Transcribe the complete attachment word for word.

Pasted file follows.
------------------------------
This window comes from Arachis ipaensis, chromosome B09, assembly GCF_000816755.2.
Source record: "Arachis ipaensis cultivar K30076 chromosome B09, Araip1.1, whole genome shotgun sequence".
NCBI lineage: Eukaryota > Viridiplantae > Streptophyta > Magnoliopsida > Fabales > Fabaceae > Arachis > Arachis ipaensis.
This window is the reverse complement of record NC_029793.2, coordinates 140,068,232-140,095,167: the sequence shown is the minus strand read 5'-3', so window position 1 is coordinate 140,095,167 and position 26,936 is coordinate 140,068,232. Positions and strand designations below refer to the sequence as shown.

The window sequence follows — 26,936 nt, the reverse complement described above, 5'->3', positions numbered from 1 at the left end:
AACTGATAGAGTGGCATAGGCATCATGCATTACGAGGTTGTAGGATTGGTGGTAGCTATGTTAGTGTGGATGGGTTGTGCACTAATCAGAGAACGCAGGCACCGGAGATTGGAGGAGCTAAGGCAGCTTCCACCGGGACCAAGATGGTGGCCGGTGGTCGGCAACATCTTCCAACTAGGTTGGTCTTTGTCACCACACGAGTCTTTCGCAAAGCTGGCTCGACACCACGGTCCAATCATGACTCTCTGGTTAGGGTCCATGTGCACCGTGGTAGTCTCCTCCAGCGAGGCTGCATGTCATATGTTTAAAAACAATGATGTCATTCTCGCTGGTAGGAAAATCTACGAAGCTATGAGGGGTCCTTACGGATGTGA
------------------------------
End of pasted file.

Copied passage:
This window comes from Arachis ipaensis, chromosome B09, assembly GCF_000816755.2.
Source record: "Arachis ipaensis cultivar K30076 chromosome B09, Araip1.1, whole genome shotgun sequence".
NCBI lineage: Eukaryota > Viridiplantae > Streptophyta > Magnoliopsida > Fabales > Fabaceae > Arachis > Arachis ipaensis.
This window is the reverse complement of record NC_029793.2, coordinates 140,068,232-140,095,167: the sequence shown is the minus strand read 5'-3', so window position 1 is coordinate 140,095,167 and position 26,936 is coordinate 140,068,232. Positions and strand designations below refer to the sequence as shown.

The window sequence follows — 26,936 nt, the reverse complement described above, 5'->3', positions numbered from 1 at the left end:
AACTGATAGAGTGGCATAGGCATCATGCATTACGAGGTTGTAGGATTGGTGGTAGCTATGTTAGTGTGGATGGGTTGTGCACTAATCAGAGAACGCAGGCACCGGAGATTGGAGGAGCTAAGGCAGCTTCCACCGGGACCAAGATGGTGGCCGGTGGTCGGCAACATCTTCCAACTAGGTTGGTCTTTGTCACCACACGAGTCTTTCGCAAAGCTGGCTCGACACCACGGTCCAATCATGACTCTCTGGTTAGGGTCCATGTGCACCGTGGTAGTCTCCTCCAGCGAGGCTGCATGTCATATGTTTAAAAACAATGATGTCATTCTCGCTGGTAGGAAAATCTACGAAGCTATGAGGGGTCCTTACGGATGTGA